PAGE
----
Malaria parasite infection weakens colonization resistance against Salmonella enterica serovar ( S. ) Typhimurium. S. Typhimurium is a member of the Enterobacterales, a taxon that increases in abundance when the colonic microbiota is disrupted or when the colonic mucosa is inflamed. However, here, we show that infection of mice with Plasmodium yoelii enhances S. Typhimurium colonization by weaken
The segregation of figures from the background is an important step in visual perception. In primary visual cortex, figures evoke stronger activity than backgrounds during a delayed phase of the neuronal responses, but it is unknown how this figure-ground modulation (FGM) arises and whether it is necessary for perception. Here, we show, using optogenetic silencing in mice, that the delayed V1 res
The patterning of epithelial buds is determined by the underlying signaling network. Here, we study the cross-talk between phosphoinositide 3-kinase (PI3K) and Ras signaling during lacrimal gland budding morphogenesis. Our results show that PI3K is activated by both the p85-mediated insulin-like growth factor (IGF) and Ras-mediated fibroblast growth factor (FGF) signaling. On the other hand, PI3K
The vocal behavior of human infants undergoes marked changes across their first year while becoming increasingly speech-like. Conversely, vocal development in nonhuman primates has been assumed to be largely predetermined and completed within the first postnatal months. Contradicting this assumption, we found a dichotomy between the development of call features and vocal sequences in marmoset mon
A non-faradaic label-free cortisol sensing platform is presented using a nanowell array design, in which the two probe electrodes are integrated within the nanowell structure. Rapid and low volume (≤5 μl) sensing was realized through functionalizing nanoscale volume wells with antibodies and monitoring the real-time binding events. A 28-well plate biochip was built on a glass substrate by sequent
Industrial emissions play a major role in the global methane budget. The Permian basin is thought to be responsible for almost half of the methane emissions from all U.S. oil- and gas-producing regions, but little is known about individual contributors, a prerequisite for mitigation. We use a new class of satellite measurements acquired during several days in 2019 and 2020 to perform the first re
Neural tube defects (NTDs) are the second most common structural birth defect. Senescence, a state of permanent cell cycle arrest, occurs only after neural tube closure. Maternal diabetes–induced NTDs are severe diabetic complications that lead to infant mortality or lifelong morbidity and may be linked to premature senescence. Here, we report that premature senescence occurs in the mouse neuroep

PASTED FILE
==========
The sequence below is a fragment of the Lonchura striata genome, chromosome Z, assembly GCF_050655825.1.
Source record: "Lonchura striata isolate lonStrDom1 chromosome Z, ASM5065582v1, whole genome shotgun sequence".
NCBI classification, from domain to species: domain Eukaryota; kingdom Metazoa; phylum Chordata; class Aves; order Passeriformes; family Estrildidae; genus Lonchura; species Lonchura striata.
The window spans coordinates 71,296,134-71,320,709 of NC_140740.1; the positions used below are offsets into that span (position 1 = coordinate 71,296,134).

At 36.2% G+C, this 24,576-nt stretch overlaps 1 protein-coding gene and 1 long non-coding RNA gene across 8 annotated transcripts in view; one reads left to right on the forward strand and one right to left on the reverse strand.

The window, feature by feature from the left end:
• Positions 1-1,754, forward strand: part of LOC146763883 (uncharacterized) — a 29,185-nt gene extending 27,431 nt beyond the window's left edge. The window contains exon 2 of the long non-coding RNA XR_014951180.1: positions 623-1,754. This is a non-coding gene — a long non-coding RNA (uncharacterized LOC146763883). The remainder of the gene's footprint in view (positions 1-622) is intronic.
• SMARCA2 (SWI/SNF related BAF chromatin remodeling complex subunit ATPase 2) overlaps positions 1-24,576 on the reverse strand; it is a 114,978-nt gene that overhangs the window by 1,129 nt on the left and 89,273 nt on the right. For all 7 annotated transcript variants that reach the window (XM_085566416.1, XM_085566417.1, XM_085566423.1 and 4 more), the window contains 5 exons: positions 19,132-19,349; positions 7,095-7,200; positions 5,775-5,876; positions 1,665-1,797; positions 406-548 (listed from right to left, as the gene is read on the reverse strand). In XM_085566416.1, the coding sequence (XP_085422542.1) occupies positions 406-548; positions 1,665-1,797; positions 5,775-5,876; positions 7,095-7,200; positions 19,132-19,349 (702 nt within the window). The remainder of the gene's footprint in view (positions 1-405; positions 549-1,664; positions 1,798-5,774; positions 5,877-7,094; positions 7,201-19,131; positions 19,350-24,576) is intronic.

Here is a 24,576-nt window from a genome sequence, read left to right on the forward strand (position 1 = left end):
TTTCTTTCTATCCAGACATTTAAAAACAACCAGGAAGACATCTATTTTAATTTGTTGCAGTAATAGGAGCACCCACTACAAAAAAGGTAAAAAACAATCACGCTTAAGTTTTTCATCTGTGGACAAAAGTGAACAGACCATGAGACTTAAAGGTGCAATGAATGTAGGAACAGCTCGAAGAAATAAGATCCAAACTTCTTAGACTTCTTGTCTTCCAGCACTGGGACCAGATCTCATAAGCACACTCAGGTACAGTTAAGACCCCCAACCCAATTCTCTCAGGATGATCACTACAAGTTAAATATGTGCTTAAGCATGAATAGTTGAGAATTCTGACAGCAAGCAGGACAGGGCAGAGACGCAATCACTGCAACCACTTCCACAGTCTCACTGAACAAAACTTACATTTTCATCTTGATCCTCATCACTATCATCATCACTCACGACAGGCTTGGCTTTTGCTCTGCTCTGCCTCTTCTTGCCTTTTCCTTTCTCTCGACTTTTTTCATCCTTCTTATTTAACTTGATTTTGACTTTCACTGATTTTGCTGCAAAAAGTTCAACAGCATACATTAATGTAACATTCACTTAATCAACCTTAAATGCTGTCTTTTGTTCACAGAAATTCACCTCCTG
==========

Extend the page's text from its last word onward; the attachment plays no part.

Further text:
Nanoparticles are under investigation as diagnostic and therapeutic agents for joint diseases, such as osteoarthritis. However, there is incomplete understanding of nanoparticle diffusion in synovial fluid, the fluid inside the joint, which consists of a mixture of the polyelectrolyte hyaluronic acid, proteins, and other components. Here, we show that rotational and translational diffusion of pol
Centromeres are epigenetically determined chromosomal loci that seed kinetochore assembly to promote chromosome segregation during cell division. CENP-A, a centromere-specific histone H3 variant, establishes the foundations for centromere epigenetic memory and kinetochore assembly. It recruits the constitutive centromere-associated network (CCAN), which in turn assembles the microtubule-binding i
While androgen-targeted therapies are routinely used in advanced prostate cancer (PCa), their effect is poorly understood in treating bone metastatic lesions and ultimately results in the development of metastatic castrate resistant prostate cancer (mCRPC). Here, we used an all-human microtissue-engineered model of mineralized metastatic tissue combining human osteoprogenitor cells, 3D printing a
We developed a unified dynamic model to explain how cellular anisotropy and plasticity, induced by alignment and severing/rebundling of actin filaments, dictate the elongation dynamics of Caenorhabditis elegans embryos. It was found that the gradual alignment of F-actins must be synchronized with the development of intracellular forces for the embryo to elongate, which is then further sustained b
Second sound is known as the thermal transport regime where heat is carried by temperature waves. Its experimental observation was previously restricted to a small number of materials, usually in rather narrow temperature windows. We show that it is possible to overcome these limitations by driving the system with a rapidly varying temperature field. High-frequency second sound is demonstrated in
The strength of nanocrystalline and nanotwinned metals stops increasing or even starts decreasing when their grain size or twin thickness is below a critical size—a phenomenon known as Hall-Petch breakdown—which hinders the attainment of ultrahigh strength. Here, we report continuous strengthening in nanotwinned pure Ni with twin thicknesses ranging from 81.0 to 2.9 nm. An unprecedented strength
Chirality plays a key role in the physiological system, because molecular functionalities may drastically alter due to a change in chirality. We report herein a unique color indicator with a static helicity memory, which exhibits visible color changes in response to the chirality of chiral amines. A difference of less than 2% in the enantiomeric excess (ee) values causes a change in the absorptio